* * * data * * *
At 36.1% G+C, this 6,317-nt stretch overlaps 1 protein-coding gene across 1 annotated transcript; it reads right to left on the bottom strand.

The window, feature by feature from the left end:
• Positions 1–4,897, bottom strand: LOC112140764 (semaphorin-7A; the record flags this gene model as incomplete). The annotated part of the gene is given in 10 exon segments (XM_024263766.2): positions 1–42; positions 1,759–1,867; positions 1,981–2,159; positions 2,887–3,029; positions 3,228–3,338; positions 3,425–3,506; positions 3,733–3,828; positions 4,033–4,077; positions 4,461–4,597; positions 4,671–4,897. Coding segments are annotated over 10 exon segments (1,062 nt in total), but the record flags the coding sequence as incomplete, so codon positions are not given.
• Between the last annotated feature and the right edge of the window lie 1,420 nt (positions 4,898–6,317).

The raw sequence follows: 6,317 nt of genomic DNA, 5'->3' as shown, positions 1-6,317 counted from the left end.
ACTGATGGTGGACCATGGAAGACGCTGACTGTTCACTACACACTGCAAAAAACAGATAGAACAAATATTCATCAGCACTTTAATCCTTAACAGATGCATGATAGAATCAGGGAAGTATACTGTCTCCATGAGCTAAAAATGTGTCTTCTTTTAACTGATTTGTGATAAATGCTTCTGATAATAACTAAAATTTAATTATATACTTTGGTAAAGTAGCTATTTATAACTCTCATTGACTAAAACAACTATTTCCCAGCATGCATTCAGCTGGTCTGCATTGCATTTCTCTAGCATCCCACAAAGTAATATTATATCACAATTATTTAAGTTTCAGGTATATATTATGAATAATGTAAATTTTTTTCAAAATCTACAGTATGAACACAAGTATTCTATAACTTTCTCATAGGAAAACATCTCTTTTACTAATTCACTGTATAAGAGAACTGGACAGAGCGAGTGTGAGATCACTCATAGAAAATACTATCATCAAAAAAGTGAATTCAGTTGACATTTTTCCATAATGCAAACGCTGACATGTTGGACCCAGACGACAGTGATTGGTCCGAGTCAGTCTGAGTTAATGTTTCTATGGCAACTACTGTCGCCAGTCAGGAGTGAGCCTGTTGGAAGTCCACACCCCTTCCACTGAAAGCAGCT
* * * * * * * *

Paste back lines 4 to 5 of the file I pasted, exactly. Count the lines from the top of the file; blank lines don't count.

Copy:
• Between the last annotated feature and the right edge of the window lie 1,420 nt (positions 4,898–6,317).

The raw sequence follows: 6,317 nt of genomic DNA, 5'->3' as shown, positions 1-6,317 counted from the left end.